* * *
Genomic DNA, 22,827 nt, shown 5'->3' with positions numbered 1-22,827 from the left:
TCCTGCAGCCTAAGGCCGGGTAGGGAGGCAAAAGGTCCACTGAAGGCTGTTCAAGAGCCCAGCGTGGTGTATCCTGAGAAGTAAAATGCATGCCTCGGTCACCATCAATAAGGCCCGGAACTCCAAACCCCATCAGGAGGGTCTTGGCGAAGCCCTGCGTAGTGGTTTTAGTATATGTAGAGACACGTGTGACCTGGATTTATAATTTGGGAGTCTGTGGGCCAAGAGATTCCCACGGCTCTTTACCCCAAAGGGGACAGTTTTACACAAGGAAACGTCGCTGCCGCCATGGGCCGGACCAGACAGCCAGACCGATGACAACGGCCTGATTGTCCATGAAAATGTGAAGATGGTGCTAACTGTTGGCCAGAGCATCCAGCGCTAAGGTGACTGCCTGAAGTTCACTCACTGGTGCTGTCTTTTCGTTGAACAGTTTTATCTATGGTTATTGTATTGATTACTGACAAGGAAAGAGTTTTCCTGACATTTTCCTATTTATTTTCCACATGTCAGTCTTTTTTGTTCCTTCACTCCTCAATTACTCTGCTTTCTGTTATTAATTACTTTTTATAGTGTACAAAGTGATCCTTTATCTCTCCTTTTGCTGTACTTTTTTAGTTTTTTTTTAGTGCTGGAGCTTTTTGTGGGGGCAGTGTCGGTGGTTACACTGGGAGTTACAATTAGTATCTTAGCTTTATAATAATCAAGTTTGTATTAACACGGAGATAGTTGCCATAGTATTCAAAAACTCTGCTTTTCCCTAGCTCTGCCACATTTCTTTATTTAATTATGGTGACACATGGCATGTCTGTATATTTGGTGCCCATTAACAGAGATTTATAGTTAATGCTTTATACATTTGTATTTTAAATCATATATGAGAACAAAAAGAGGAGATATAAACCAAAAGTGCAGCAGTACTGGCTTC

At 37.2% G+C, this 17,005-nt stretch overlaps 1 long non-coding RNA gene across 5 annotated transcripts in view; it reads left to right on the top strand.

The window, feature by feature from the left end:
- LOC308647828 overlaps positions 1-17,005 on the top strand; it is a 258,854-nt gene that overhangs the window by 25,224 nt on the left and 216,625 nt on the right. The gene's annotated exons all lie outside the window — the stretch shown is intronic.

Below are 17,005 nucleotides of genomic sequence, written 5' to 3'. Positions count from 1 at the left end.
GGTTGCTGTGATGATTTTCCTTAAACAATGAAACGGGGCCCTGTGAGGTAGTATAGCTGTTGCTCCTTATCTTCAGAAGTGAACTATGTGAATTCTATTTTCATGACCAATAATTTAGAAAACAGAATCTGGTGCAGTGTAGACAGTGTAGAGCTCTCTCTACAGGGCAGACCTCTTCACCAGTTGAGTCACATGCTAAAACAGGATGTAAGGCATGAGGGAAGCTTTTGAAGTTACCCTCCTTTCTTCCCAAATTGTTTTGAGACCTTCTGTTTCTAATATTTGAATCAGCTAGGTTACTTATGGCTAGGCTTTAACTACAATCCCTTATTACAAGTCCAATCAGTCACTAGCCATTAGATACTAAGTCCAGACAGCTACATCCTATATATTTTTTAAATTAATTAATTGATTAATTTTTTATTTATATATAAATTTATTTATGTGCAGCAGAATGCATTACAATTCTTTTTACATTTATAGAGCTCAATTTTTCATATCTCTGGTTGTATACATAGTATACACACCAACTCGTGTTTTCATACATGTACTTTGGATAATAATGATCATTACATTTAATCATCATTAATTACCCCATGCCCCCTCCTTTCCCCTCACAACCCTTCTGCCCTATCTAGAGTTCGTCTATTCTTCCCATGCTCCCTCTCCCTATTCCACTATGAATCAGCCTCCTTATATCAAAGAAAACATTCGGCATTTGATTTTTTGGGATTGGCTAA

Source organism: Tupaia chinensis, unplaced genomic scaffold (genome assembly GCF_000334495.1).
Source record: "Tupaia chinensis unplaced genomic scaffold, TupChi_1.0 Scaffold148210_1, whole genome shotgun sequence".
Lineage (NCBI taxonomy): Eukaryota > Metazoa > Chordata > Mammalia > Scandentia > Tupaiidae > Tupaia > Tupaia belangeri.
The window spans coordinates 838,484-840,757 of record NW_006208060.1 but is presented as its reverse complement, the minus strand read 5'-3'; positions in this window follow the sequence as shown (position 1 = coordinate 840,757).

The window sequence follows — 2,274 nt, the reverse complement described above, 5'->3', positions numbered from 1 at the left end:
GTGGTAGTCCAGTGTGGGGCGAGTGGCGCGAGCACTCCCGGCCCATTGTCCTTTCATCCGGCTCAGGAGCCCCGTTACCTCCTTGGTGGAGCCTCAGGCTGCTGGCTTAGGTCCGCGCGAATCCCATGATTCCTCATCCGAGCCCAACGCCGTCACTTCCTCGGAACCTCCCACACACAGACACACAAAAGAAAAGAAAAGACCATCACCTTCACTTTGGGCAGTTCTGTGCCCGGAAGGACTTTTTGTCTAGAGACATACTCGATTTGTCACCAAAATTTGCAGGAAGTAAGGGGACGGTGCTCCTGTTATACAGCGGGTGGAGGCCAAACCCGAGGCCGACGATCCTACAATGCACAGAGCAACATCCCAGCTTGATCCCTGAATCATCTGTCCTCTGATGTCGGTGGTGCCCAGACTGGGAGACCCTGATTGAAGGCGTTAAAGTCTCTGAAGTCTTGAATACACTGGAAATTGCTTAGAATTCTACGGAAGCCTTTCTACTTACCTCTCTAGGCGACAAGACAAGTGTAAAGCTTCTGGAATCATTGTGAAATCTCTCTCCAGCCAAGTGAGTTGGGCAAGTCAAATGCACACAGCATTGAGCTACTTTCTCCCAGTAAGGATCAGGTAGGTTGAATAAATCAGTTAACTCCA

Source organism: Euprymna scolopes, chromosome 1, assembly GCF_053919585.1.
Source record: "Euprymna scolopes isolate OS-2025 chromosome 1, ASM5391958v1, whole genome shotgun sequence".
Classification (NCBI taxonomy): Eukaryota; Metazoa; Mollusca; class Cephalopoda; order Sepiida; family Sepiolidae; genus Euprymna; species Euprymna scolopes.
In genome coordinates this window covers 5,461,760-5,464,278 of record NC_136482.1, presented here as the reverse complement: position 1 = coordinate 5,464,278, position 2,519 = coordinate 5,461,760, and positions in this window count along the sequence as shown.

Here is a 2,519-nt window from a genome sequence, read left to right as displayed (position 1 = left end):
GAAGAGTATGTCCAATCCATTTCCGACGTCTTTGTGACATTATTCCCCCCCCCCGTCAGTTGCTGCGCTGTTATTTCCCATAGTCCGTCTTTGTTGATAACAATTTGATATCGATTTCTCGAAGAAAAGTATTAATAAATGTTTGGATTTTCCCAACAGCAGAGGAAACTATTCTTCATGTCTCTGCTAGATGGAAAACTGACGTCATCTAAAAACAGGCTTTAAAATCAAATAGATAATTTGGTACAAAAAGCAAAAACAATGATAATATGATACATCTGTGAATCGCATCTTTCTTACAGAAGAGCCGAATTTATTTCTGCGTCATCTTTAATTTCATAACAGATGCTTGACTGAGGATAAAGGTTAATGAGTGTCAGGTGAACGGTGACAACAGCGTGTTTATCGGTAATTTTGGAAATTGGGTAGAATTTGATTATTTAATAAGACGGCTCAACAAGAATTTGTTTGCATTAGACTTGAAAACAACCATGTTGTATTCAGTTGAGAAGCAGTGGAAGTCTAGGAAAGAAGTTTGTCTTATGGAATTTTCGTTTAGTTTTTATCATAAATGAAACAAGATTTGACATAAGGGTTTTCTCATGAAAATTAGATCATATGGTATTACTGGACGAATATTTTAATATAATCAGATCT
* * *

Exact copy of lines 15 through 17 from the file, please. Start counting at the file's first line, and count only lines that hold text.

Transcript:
Source record: "Euprymna scolopes isolate OS-2025 chromosome 1, ASM5391958v1, whole genome shotgun sequence".
Classification (NCBI taxonomy): Eukaryota; Metazoa; Mollusca; class Cephalopoda; order Sepiida; family Sepiolidae; genus Euprymna; species Euprymna scolopes.
In genome coordinates this window covers 5,461,760-5,464,278 of record NC_136482.1, presented here as the reverse complement: position 1 = coordinate 5,464,278, position 2,519 = coordinate 5,461,760, and positions in this window count along the sequence as shown.